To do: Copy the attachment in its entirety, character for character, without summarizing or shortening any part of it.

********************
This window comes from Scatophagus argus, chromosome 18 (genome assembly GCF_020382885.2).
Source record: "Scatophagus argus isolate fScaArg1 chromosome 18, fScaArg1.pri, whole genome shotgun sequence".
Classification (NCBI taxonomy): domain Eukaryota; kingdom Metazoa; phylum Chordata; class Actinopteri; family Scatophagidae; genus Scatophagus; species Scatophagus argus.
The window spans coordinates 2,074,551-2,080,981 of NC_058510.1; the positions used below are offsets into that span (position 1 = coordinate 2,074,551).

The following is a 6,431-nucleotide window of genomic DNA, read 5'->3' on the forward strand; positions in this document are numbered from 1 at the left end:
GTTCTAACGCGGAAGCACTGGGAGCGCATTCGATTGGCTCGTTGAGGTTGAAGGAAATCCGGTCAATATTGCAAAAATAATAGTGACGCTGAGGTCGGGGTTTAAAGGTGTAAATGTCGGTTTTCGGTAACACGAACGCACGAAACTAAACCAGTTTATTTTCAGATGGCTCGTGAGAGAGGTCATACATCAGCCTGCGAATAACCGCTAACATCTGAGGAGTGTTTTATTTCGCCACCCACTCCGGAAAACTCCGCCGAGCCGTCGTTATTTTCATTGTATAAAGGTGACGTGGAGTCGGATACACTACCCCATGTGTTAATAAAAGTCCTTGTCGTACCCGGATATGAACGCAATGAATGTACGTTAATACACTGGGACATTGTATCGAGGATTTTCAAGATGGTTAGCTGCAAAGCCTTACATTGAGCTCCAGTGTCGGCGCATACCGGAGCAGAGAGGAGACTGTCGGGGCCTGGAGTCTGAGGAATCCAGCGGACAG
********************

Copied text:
This window comes from Scatophagus argus, chromosome 18 (genome assembly GCF_020382885.2).
Source record: "Scatophagus argus isolate fScaArg1 chromosome 18, fScaArg1.pri, whole genome shotgun sequence".
Classification (NCBI taxonomy): domain Eukaryota; kingdom Metazoa; phylum Chordata; class Actinopteri; family Scatophagidae; genus Scatophagus; species Scatophagus argus.
The window spans coordinates 2,074,551-2,080,981 of NC_058510.1; the positions used below are offsets into that span (position 1 = coordinate 2,074,551).

The following is a 6,431-nucleotide window of genomic DNA, read 5'->3' on the forward strand; positions in this document are numbered from 1 at the left end:
GTTCTAACGCGGAAGCACTGGGAGCGCATTCGATTGGCTCGTTGAGGTTGAAGGAAATCCGGTCAATATTGCAAAAATAATAGTGACGCTGAGGTCGGGGTTTAAAGGTGTAAATGTCGGTTTTCGGTAACACGAACGCACGAAACTAAACCAGTTTATTTTCAGATGGCTCGTGAGAGAGGTCATACATCAGCCTGCGAATAACCGCTAACATCTGAGGAGTGTTTTATTTCGCCACCCACTCCGGAAAACTCCGCCGAGCCGTCGTTATTTTCATTGTATAAAGGTGACGTGGAGTCGGATACACTACCCCATGTGTTAATAAAAGTCCTTGTCGTACCCGGATATGAACGCAATGAATGTACGTTAATACACTGGGACATTGTATCGAGGATTTTCAAGATGGTTAGCTGCAAAGCCTTACATTGAGCTCCAGTGTCGGCGCATACCGGAGCAGAGAGGAGACTGTCGGGGCCTGGAGTCTGAGGAATCCAGCGGACAG